What The Reactionary Anti-Semitism Gets Right

 

flag-408317_1920Growing up, my South African father used to remind us American kids that “There are only two types of people in the world: Jews and anti-semites.” This used to upset us terribly. It’s patently false, we would think. Our experience shows our society to be tolerant and kind. Where in the United States is friendlier and more welcoming than suburban Atlanta? Of course, the specter of Leo Frank’s lynching always hung like a shadow in the backs of our minds. But that was a long time ago. Surely, that old hatred is dead.

But it’s starting to look like dad was right after all. From Islamists, to progressive Europe, to the dregs of the Alt-Right on Twitter, we Jews are surrounded by a resurgent tide of anti-Semitism.Which leads to the question my progressive neighbor likes to constantly ask: “Why do they hate us?”

When it comes to explaining Jew hatred, the safest course of action is probably to declare it an uncaused historical constant. After all, what can be the reason for a hatred that has spanned millenia, civilizations, classes, religions, and practically every other boundary that divides man from man?

This is not to say, of course, that all men or even all societies hate Jews. Rather, anti-semitism remains latent until there arrives an excuse to hate someone. It could be that your country is impoverished after a disastrous treaty at Versailles, or that you are terrified of counterrevolutionary activity, or that jihad must be waged somewhere.

But what, one wonders, is the underlying structure of the emergent American anti-Semitism that Claire Berlinski wrote about on Friday? Every politically-involved Jew has noticed it by now: the absolute, almost flippant hatred of Jews that so pervades Twitter users with certain red caps in their profile pictures. We have watched Milo Yiannopoulos explain away their behavior as kids trolling. We have read the invitation for Ben Shapiro’s newborn son to join his entire family in the gas chambers. Why?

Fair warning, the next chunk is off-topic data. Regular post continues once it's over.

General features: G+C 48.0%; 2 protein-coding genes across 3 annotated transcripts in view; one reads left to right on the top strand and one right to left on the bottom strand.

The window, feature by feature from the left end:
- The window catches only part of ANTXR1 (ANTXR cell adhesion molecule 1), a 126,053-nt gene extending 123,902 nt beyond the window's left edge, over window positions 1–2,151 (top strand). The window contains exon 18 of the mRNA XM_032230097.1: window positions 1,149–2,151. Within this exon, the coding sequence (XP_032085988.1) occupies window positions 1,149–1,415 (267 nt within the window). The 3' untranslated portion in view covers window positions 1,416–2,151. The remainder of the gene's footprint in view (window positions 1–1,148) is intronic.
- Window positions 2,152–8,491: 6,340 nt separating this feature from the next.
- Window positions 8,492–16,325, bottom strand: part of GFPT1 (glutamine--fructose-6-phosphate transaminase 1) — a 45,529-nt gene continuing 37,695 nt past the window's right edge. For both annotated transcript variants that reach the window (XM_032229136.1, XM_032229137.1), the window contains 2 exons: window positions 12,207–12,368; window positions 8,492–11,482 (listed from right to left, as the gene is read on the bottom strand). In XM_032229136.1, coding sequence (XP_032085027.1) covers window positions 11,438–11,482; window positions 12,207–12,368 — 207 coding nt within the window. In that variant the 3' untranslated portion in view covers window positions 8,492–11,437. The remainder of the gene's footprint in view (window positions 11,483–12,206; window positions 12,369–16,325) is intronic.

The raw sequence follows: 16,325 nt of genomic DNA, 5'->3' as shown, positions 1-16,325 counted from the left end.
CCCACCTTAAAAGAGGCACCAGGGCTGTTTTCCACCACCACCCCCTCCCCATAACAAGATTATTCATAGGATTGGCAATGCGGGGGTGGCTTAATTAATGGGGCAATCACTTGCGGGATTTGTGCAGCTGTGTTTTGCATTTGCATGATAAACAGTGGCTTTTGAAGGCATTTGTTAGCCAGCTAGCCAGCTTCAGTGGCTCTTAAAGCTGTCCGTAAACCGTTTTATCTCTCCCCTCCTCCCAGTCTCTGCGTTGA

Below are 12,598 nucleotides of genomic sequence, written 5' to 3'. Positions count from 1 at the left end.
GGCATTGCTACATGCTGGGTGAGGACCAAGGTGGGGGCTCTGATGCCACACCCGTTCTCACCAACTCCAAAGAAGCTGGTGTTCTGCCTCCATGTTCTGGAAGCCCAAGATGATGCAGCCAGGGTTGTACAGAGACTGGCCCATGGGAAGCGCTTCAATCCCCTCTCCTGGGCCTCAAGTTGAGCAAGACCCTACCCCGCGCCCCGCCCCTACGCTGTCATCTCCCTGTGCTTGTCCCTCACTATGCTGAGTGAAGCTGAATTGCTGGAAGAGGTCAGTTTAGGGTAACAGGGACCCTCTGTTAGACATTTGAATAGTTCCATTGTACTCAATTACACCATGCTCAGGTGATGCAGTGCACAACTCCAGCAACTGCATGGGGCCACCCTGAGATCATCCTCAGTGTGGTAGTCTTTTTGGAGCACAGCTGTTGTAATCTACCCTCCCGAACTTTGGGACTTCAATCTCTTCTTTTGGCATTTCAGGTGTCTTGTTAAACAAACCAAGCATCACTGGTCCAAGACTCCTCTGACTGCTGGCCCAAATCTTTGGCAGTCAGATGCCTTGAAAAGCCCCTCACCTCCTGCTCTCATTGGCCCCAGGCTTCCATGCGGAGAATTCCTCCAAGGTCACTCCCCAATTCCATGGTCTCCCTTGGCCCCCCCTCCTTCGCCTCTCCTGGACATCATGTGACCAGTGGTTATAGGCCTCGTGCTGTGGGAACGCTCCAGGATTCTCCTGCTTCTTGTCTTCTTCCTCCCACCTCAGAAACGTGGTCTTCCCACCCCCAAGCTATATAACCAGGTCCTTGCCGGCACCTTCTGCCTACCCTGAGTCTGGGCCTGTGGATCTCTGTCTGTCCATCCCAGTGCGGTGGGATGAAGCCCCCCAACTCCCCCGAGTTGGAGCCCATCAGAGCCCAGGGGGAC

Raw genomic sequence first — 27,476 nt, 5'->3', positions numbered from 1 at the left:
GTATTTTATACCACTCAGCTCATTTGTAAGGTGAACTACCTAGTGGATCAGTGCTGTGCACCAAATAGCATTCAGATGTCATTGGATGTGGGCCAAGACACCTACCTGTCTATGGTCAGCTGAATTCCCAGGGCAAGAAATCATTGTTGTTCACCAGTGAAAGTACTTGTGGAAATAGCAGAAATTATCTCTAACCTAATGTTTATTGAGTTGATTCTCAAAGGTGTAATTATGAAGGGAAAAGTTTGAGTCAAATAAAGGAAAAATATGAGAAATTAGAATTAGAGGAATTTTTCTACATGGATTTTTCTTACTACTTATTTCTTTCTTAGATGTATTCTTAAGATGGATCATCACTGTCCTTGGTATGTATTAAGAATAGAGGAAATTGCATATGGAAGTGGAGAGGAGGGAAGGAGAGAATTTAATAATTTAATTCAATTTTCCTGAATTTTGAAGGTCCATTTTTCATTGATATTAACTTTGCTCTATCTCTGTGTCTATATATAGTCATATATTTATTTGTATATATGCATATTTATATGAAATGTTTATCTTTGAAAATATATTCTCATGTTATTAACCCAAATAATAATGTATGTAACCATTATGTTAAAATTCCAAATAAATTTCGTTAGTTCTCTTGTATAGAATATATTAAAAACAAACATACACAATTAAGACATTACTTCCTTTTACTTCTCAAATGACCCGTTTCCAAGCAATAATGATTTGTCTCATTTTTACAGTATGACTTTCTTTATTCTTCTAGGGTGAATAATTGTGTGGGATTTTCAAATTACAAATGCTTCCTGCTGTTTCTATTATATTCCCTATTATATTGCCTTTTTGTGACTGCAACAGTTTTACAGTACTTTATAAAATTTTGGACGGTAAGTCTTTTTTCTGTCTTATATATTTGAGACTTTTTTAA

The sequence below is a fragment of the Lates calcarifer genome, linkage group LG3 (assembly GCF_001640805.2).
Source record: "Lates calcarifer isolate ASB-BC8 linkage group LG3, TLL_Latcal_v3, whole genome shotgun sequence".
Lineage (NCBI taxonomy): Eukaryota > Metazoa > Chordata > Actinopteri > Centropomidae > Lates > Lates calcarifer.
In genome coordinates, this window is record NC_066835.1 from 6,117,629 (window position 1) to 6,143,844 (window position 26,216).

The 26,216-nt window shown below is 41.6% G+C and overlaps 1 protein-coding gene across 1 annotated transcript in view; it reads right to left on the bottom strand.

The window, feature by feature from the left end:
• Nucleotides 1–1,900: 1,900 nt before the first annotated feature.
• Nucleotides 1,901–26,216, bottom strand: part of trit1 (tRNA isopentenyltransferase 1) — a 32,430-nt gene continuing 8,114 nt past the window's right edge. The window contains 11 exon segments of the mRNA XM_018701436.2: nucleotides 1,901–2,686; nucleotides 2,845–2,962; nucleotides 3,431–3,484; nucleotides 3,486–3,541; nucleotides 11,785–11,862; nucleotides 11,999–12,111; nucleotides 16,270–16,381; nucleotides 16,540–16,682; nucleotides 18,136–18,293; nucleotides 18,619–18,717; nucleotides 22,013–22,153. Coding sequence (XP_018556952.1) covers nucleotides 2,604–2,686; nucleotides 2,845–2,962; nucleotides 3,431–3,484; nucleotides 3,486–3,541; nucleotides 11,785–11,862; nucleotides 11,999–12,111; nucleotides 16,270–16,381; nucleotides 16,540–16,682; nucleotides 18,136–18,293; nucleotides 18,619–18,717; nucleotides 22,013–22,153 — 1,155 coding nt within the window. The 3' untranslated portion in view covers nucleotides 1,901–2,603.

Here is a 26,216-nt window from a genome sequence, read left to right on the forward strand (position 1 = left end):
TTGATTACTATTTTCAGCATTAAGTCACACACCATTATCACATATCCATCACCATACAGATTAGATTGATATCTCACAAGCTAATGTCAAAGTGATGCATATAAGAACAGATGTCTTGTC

However, this new anti-Semitism among Republican voters is not as sudden or mysterious as it appears to be. It can be easily understood if we take into account the political climate, the nature of the “Trump Revolution,” and the prevailing conception of tolerance that has supposedly been the Western bulwark against anti-semitism since WWII.

Here’s the first hint: In between the holocaust memes and the talk of shekels on Twitter, there is usually an accusation that runs along the lines of “putting Israel/Zionism before the United States.” Now, accusations of Jews having split allegiances are as old as Jews are; they are even in the Bible. But these claims tie into a central principle of the Trump campaign that has so vivified all these anti-semites: The idea that until now, under the progressive regime, America has always been a secondary concern of our ruling class. For the Left, leftism always comes first, and the country comes second. Trump, however, promises to Make America Great Again.

It happens to be that this claim is true.

Leftism is a universalist philosophy. In pursuit of government-mandated utopia, the needs of any individual nation come second. The Left thinks that the natural state of the human being is one of harmony with others, and that only our societal and cultural failings stand in the way of peace and love between all men. The country is essentially a construct (like gender) that stands between all of us uniting in harmony. This is why President Obama constantly apologizes to the entire world; after all, shouldn’t our shared humanity transcend tribal needs?

All it takes is one savvy businessman to realize just how grating, unnatural, and suicidal universalism is. And then there is the reaction: 2016.

So,this is the first piece of the reactionary anti-semitic puzzle. Trump’s followers are nationalists who want to put to bed the universalist notion of being a human being first — and an American, or a man, or a family member — second. At a deep level, they feel that the differences that divide us are real and can be ignored only at our own peril. But what does all of this have to do with anti-semitism?

The second piece of the puzzle has to do with the way Jews have dealt with the Holocaust. As Daniel Greenfield writes, there were two Jewish responses to the modern Jewish calamity: “Never Again,” and “Teach Tolerance.” The former was nationalist, the latter, universalist. Some Jews after the Holocaust said, “We are not the same as everyone else, and our experience has shown us we cannot trust the world to accept us. We will form our own country, where there will never be a Holocaust.” Other Jews said, “We are human beings like all others, and the only way to prevent another Holocaust is to educate people to be tolerant of other human beings.”